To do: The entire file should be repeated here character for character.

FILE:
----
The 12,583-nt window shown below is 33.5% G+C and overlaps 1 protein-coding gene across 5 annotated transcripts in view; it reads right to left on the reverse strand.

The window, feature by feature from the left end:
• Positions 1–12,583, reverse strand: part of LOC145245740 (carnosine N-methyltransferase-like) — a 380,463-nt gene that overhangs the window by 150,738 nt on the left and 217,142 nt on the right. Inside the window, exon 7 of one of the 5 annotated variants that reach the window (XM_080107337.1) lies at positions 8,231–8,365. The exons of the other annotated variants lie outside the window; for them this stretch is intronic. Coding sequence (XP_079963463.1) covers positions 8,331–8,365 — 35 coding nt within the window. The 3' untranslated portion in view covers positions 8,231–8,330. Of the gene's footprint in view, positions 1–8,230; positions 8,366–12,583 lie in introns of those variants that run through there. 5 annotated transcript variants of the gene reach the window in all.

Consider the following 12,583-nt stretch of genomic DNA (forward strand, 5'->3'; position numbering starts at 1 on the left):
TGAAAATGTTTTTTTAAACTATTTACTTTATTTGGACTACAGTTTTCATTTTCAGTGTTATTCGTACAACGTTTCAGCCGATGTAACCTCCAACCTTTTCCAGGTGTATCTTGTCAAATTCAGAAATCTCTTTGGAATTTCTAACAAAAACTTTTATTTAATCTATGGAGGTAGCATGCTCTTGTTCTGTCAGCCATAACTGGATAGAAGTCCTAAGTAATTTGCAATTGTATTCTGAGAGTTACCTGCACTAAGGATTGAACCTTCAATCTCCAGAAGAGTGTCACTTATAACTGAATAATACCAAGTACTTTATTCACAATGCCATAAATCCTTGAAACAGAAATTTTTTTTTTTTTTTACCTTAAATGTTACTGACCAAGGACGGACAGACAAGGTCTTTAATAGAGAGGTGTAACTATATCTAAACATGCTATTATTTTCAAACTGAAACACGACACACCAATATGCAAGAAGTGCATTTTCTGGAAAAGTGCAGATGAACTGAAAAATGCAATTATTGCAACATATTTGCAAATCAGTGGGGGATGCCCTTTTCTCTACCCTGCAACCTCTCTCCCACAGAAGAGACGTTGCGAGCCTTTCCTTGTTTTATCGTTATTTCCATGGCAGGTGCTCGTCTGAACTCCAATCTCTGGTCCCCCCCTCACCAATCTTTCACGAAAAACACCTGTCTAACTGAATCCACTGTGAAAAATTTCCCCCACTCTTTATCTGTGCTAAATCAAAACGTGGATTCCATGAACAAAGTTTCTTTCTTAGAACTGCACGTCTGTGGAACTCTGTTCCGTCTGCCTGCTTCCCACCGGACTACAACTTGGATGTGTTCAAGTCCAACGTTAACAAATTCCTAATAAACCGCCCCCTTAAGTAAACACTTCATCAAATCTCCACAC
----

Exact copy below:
The 12,583-nt window shown below is 33.5% G+C and overlaps 1 protein-coding gene across 5 annotated transcripts in view; it reads right to left on the reverse strand.

The window, feature by feature from the left end:
• Positions 1–12,583, reverse strand: part of LOC145245740 (carnosine N-methyltransferase-like) — a 380,463-nt gene that overhangs the window by 150,738 nt on the left and 217,142 nt on the right. Inside the window, exon 7 of one of the 5 annotated variants that reach the window (XM_080107337.1) lies at positions 8,231–8,365. The exons of the other annotated variants lie outside the window; for them this stretch is intronic. Coding sequence (XP_079963463.1) covers positions 8,331–8,365 — 35 coding nt within the window. The 3' untranslated portion in view covers positions 8,231–8,330. Of the gene's footprint in view, positions 1–8,230; positions 8,366–12,583 lie in introns of those variants that run through there. 5 annotated transcript variants of the gene reach the window in all.

Consider the following 12,583-nt stretch of genomic DNA (forward strand, 5'->3'; position numbering starts at 1 on the left):
TGAAAATGTTTTTTTAAACTATTTACTTTATTTGGACTACAGTTTTCATTTTCAGTGTTATTCGTACAACGTTTCAGCCGATGTAACCTCCAACCTTTTCCAGGTGTATCTTGTCAAATTCAGAAATCTCTTTGGAATTTCTAACAAAAACTTTTATTTAATCTATGGAGGTAGCATGCTCTTGTTCTGTCAGCCATAACTGGATAGAAGTCCTAAGTAATTTGCAATTGTATTCTGAGAGTTACCTGCACTAAGGATTGAACCTTCAATCTCCAGAAGAGTGTCACTTATAACTGAATAATACCAAGTACTTTATTCACAATGCCATAAATCCTTGAAACAGAAATTTTTTTTTTTTTTTACCTTAAATGTTACTGACCAAGGACGGACAGACAAGGTCTTTAATAGAGAGGTGTAACTATATCTAAACATGCTATTATTTTCAAACTGAAACACGACACACCAATATGCAAGAAGTGCATTTTCTGGAAAAGTGCAGATGAACTGAAAAATGCAATTATTGCAACATATTTGCAAATCAGTGGGGGATGCCCTTTTCTCTACCCTGCAACCTCTCTCCCACAGAAGAGACGTTGCGAGCCTTTCCTTGTTTTATCGTTATTTCCATGGCAGGTGCTCGTCTGAACTCCAATCTCTGGTCCCCCCCTCACCAATCTTTCACGAAAAACACCTGTCTAACTGAATCCACTGTGAAAAATTTCCCCCACTCTTTATCTGTGCTAAATCAAAACGTGGATTCCATGAACAAAGTTTCTTTCTTAGAACTGCACGTCTGTGGAACTCTGTTCCGTCTGCCTGCTTCCCACCGGACTACAACTTGGATGTGTTCAAGTCCAACGTTAACAAATTCCTAATAAACCGCCCCCTTAAGTAAACACTTCATCAAATCTCCACAC